CSPH, Yes vs. No1.3991.038 - 1.8860.027
Diabetes, Yes vs. No1.3630.790 - 2.3520.263
HBsAg, Yes vs. No0.9660.643 - 1.4530.870
Anti-HCV, Yes vs. No0.5170.165 - 1.6190.249
TBIL, mg/dL1.0190.964 - 1.0760.504
ALB, g/L0.9870.958 - 1.0180.423
ALT, IU/L1.0000.999 - 1.0010.416
AST, IU/L1.0000.999 - 1.0010.263
GGT, IU/L1.0000.999 - 1.0010.920
PT, second1.0710.953 - 1.2030.250
PLT, ×109/L1.0000.998 - 1.0030.729
AFP, μg/L1.0000.999 - 1.0010.759
CEA, μg/L1.0010.999 - 1.0030.101
CA19-9, IU/mL1.0011.000 - 1.002<0.0011.0011.000-1.002<0.001
Child-Pugh grade, B vs. A1.1640.716 - 1.8930.539
Tumor diameter, cm1.1181.078 - 1.159<0.0011.0881.046-1.132<0.001
Tumor distribution, Bilateral vs. Unilateral1.2120.825 - 1.7830.326
No. of tumor, per1.4371.287 - 1.604<0.0011.3231.174-1.492<0.001
Satellite nodules, Yes vs. No1.7471.257 - 2.4290.0011.7591.255-2.4660.001
Tumor capsule, Yes vs. No0.8430.652 - 1.0890.189

Abbreviations: CSPH, clinically significant portal hypertension; BMI, Body Mass Index; HBsAg, hepatitis B surface antigen; HCV, hepatitis C virus; TBIL, total bilirubin; ALB, albumin; ALT, alanine transaminase; AST, aspartate aminotransferase; GGT, gamma-glutamyl transpeptidase; PT, prothrombin time; PLT, platelet; AFP, alpha-fetoprotein; CEA, carcinoembryonic antigen; CA19-9, carbonhydrateantigen19-9.

As shown in Figure 5A, the patients' survival outcomes of the high-risk group (n = 119) were significantly worse than those of the low-risk group (n = 186) (median time, 11.91 vs. 28.39 months, p < 0.001) in the training cohort. The one-, three-, and five-year OS rates were 50.4%, 29.0%, and 21.0% for the high-risk group and 68.2%, 45.5%, and 39.7% for the low-risk group, respectively. The one-, three-, and five-year RFS rates using the same cut-off value of 86.56 in the training cohorts were 38.9%, 28.7%, and 20.2% for the high-risk group and 55.6.9%, 35.2%, and 32.5% for the low-risk group, respectively (p = 0.004), as shown in Figure S1C.

Assessment and comparison of the EHBH model

Several methods were used to verify the predictive accuracy of the EHBH model. First, DCA was used to facilitate the comparison between the EHBH model and other staging systems (Child-Pugh stage, LCSGJ stage, AJCC 8th stage, JSHBPS stage, Fudan score, and Zhou score) in the training cohort. As shown in Figure 5B, DCA demonstrated that the EHBH-HVTT scoring system provided superior net benefit when the threshold value >0.2 compared with other commonly used international staging systems. Table S2 shows that the EHBH model with the highest C-index (C-index = 0.710, 95%CI = 0.673-0.748) was significantly better than the common staging systems under Harrell's c-statistics (all p < 0.0001). Furthermore, time-dependent-ROC curve area analysis was used to determine which staging systems were good at predicting the survival outcomes. As shown in Figure 5C, the EHBH model outperformed the other six currently available models in the training cohort. The time-dependent AUC ranging from 10 months to 80 months for the EHBH model was 0.68 (0.59-0.78) in the training cohort.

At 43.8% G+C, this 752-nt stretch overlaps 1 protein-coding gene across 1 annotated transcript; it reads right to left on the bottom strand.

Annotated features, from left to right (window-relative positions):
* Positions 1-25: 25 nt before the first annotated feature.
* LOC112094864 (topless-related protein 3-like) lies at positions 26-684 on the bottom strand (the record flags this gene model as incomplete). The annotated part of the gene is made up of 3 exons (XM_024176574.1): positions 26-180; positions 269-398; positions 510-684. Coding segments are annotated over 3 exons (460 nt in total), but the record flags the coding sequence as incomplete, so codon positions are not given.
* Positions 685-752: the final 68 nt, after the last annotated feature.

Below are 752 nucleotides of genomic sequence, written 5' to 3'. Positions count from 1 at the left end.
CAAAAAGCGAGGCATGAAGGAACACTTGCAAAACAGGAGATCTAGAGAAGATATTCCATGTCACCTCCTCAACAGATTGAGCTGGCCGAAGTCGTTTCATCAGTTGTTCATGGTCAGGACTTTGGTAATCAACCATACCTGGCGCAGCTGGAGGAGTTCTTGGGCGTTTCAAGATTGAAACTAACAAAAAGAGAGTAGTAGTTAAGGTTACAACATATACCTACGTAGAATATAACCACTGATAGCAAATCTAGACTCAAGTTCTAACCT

These results demonstrated that the EHBH model had a higher diagnostic capacity and better AUC than the other six staging systems in cirrhotic patients with ICC. The predicted plots of OS probabilities (one-, three-, and five-year) in each clinical staging system for all cirrhotic ICC patients are shown in Figure 5D and Figure S4. The EHBH model showed a significant relationship with the largest Wald and Slope with the OS rate of patients compared with other staging systems.

Validation of the EHBH model

Using the same threshold of 86.56 points, the identification ability of the internal validation cohort performed equally well with the EHBH model established in the training cohort. In the internal validation cohort, ICC patients in the low-risk group (n = 69) had a longer median OS than that in the high-risk group (n = 44) (Figure 6A, median time, 41.05 vs. 10.47 months, p < 0.001). The EHBH model can easily distinguish the optimal patients with better RFS (p=0.040) (Figure S1D). Moreover, time-dependent AUC ranging from 10 months to 80 months of the EHBH model in the internal validation cohort was 0.72 (0.64-0.82) (Figure 6B). As shown in Figure 6B, the AUC value of the EHBH model was the highest in all staging systems at a time range from 10 months to 73 months.


Cirrhosis is regarded as an important negative prognostic factor for the survival of ICC patients. The incidence of cirrhosis has been estimated to be 27.8% to 50.5% in ICC patients [21, 22]. With the advancement of surgical techniques [22-27], more and more cirrhotic patients are suitable for surgery. However, survival outcomes are still controversial, especially in patients with multiple tumors [28].

 Figure 3 

Contour plots of three-year using the EHBH model for ICC patients with cirrhosis. A: For patients without satellite nodules. B: For patients with satellite nodules.

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 Figure 4 

Nomogram of the EHBH model for individual survival prediction.